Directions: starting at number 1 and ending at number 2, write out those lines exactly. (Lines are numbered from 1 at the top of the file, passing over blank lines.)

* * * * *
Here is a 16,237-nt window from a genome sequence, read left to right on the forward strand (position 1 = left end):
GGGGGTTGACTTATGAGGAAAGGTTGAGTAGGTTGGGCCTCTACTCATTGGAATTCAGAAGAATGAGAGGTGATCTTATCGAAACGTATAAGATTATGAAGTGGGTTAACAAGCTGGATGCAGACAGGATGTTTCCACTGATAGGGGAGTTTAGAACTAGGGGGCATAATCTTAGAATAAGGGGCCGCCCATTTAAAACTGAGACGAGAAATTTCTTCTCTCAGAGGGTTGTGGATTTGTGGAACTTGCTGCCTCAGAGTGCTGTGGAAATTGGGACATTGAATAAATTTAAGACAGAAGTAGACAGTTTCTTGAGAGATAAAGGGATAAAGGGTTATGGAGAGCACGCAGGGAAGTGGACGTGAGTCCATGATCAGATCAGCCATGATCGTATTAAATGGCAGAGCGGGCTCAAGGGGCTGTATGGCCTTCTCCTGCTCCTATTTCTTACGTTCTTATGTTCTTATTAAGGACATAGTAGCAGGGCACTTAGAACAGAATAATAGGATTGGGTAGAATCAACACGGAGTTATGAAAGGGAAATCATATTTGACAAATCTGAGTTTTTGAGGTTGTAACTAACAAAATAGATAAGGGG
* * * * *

Here is a 16,237-nt window from a genome sequence, read left to right on the forward strand (position 1 = left end):
GGGGGTTGACTTATGAGGAAAGGTTGAGTAGGTTGGGCCTCTACTCATTGGAATTCAGAAGAATGAGAGGTGATCTTATCGAAACGTATAAGATTATGAAGTGGGTTAACAAGCTGGATGCAGACAGGATGTTTCCACTGATAGGGGAGTTTAGAACTAGGGGGCATAATCTTAGAATAAGGGGCCGCCCATTTAAAACTGAGACGAGAAATTTCTTCTCTCAGAGGGTTGTGGATTTGTGGAACTTGCTGCCTCAGAGTGCTGTGGAAATTGGGACATTGAATAAATTTAAGACAGAAGTAGACAGTTTCTTGAGAGATAAAGGGATAAAGGGTTATGGAGAGCACGCAGGGAAGTGGACGTGAGTCCATGATCAGATCAGCCATGATCGTATTAAATGGCAGAGCGGGCTCAAGGGGCTGTATGGCCTTCTCCTGCTCCTATTTCTTACGTTCTTATGTTCTTATTAAGGACATAGTAGCAGGGCACTTAGAACAGAATAATAGGATTGGGTAGAATCAACACGGAGTTATGAAAGGGAAATCATATTTGACAAATCTGAGTTTTTGAGGTTGTAACTAACAAAATAGATAAGGGG